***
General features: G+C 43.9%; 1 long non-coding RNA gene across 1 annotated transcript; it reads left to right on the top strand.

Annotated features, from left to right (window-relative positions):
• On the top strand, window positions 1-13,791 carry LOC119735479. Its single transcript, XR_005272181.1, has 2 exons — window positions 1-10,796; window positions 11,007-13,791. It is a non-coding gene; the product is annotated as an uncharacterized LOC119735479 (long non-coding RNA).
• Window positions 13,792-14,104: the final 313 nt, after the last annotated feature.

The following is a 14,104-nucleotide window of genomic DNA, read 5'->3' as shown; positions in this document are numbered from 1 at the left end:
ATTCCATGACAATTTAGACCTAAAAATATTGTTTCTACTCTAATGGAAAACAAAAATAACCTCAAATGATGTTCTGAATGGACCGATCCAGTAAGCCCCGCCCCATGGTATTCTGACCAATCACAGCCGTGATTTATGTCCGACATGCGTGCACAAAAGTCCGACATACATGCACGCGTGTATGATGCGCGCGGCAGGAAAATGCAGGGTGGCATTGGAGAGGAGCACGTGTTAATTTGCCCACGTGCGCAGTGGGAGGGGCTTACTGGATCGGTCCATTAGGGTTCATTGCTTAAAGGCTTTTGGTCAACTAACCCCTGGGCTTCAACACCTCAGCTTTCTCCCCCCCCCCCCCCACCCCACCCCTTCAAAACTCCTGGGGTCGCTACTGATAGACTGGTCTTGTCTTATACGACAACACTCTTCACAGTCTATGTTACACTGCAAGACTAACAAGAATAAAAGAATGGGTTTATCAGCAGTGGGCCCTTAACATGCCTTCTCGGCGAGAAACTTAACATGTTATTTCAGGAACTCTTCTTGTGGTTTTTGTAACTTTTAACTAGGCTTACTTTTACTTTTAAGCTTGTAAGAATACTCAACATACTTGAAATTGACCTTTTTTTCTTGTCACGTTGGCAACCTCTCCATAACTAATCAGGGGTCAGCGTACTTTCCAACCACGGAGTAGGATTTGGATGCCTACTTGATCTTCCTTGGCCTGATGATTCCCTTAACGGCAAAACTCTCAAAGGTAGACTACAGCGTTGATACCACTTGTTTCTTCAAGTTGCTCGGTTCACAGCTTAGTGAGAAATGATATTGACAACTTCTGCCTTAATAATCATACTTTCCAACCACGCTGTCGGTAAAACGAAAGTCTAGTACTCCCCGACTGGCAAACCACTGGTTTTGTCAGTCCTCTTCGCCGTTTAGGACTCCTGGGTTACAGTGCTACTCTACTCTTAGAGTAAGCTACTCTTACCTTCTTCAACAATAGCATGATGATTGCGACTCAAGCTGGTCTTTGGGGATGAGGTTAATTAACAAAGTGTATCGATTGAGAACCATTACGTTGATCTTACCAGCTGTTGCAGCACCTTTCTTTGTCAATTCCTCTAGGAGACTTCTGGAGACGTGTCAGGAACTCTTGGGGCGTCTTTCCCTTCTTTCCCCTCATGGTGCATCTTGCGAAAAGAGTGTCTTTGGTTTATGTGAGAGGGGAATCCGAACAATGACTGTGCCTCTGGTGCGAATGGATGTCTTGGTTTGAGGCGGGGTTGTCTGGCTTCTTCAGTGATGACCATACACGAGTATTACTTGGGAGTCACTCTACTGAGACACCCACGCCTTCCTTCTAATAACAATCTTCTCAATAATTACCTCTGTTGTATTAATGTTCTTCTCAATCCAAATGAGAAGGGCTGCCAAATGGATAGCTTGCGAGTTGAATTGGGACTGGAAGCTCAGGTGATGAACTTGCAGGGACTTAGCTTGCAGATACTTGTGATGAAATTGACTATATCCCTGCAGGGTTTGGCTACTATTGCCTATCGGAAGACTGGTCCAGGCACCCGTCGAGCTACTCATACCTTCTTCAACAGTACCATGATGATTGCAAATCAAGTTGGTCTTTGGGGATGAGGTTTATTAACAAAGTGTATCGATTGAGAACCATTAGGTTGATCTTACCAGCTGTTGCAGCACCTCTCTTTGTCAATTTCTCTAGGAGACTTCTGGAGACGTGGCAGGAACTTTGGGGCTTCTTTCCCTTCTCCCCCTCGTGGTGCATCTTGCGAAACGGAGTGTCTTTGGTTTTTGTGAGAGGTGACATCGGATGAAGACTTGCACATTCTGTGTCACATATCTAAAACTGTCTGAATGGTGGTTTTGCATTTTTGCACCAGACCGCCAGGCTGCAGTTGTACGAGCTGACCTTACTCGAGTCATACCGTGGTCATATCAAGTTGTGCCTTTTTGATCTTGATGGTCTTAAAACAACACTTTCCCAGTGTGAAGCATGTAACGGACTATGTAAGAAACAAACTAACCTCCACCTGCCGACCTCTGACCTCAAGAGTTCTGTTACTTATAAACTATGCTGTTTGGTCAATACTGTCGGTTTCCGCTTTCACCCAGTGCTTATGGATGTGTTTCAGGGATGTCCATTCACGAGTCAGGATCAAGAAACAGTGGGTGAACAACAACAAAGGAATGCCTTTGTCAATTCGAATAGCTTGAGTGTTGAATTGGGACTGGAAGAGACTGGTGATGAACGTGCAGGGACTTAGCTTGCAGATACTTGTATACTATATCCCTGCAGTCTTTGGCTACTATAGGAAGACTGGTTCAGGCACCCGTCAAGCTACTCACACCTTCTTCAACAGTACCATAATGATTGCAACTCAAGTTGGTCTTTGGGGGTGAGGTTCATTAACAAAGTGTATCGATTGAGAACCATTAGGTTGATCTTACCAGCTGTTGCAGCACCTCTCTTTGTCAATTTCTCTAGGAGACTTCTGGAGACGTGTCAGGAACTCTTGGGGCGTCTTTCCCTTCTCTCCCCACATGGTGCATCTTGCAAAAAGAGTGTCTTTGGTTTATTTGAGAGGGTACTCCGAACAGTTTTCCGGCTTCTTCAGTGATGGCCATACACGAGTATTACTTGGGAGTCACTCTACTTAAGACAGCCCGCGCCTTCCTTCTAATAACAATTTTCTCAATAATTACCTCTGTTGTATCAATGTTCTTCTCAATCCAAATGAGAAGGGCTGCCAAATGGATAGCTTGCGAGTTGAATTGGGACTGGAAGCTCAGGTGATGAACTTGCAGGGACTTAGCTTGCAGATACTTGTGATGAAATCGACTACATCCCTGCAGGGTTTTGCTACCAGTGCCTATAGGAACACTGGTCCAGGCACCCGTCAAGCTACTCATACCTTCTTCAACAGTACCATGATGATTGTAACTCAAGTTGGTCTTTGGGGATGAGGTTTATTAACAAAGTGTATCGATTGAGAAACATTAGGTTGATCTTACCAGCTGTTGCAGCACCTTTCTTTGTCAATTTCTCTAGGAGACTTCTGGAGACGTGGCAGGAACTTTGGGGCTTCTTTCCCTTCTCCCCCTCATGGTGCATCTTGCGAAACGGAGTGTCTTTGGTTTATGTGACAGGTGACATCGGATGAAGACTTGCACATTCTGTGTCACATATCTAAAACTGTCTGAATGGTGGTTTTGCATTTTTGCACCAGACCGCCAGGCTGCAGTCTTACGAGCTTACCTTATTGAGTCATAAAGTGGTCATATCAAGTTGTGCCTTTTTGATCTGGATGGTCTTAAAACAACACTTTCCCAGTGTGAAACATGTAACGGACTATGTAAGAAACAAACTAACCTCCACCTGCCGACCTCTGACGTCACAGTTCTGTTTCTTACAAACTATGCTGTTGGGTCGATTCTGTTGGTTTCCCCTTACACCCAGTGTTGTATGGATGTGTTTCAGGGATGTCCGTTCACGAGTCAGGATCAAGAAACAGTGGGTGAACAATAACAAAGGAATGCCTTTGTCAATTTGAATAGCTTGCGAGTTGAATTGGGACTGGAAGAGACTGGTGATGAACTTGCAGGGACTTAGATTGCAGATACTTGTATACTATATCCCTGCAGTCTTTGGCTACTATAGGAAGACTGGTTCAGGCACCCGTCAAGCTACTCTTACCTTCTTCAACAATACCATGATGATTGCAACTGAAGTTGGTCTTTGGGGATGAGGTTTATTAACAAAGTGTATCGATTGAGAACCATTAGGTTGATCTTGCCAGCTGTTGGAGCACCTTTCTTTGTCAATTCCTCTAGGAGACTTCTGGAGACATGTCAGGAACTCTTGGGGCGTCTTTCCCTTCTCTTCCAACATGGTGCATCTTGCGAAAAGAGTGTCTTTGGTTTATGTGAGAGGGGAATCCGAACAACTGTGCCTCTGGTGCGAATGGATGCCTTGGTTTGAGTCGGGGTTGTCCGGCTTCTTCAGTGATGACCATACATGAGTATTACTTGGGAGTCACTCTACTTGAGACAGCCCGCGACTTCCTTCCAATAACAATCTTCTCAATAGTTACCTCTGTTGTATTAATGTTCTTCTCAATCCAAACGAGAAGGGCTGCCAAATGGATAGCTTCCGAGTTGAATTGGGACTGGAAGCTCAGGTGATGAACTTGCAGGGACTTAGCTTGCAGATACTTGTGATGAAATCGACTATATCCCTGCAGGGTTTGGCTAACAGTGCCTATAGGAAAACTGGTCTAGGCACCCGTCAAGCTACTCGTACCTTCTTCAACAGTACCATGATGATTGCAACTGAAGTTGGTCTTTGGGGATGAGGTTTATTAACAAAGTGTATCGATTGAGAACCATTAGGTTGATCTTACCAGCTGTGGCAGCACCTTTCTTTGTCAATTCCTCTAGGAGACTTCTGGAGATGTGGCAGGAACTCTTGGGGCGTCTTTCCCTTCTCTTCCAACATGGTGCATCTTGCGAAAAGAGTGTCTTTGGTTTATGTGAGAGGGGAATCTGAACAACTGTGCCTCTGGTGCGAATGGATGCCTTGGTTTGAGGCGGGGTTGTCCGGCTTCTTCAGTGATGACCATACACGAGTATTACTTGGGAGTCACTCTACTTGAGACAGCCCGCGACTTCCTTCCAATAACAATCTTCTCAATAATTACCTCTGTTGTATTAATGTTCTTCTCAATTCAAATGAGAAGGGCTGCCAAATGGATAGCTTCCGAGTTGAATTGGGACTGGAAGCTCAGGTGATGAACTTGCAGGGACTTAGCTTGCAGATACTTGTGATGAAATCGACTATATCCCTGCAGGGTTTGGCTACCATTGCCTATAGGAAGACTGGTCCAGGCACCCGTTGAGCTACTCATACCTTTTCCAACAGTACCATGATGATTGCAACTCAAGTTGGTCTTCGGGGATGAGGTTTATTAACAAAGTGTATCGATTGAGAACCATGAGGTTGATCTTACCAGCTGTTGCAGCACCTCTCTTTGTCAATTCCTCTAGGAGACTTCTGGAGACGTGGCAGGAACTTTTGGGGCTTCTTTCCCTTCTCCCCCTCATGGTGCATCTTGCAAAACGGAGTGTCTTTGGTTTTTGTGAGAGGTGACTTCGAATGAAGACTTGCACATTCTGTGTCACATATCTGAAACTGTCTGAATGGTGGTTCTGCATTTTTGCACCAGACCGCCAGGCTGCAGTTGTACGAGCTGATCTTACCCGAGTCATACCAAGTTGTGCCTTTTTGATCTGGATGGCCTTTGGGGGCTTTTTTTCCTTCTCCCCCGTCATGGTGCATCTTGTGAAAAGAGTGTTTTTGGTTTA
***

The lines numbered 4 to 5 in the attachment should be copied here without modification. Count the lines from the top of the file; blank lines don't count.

• Window positions 13,792-14,104: the final 313 nt, after the last annotated feature.

The following is a 14,104-nucleotide window of genomic DNA, read 5'->3' as shown; positions in this document are numbered from 1 at the left end: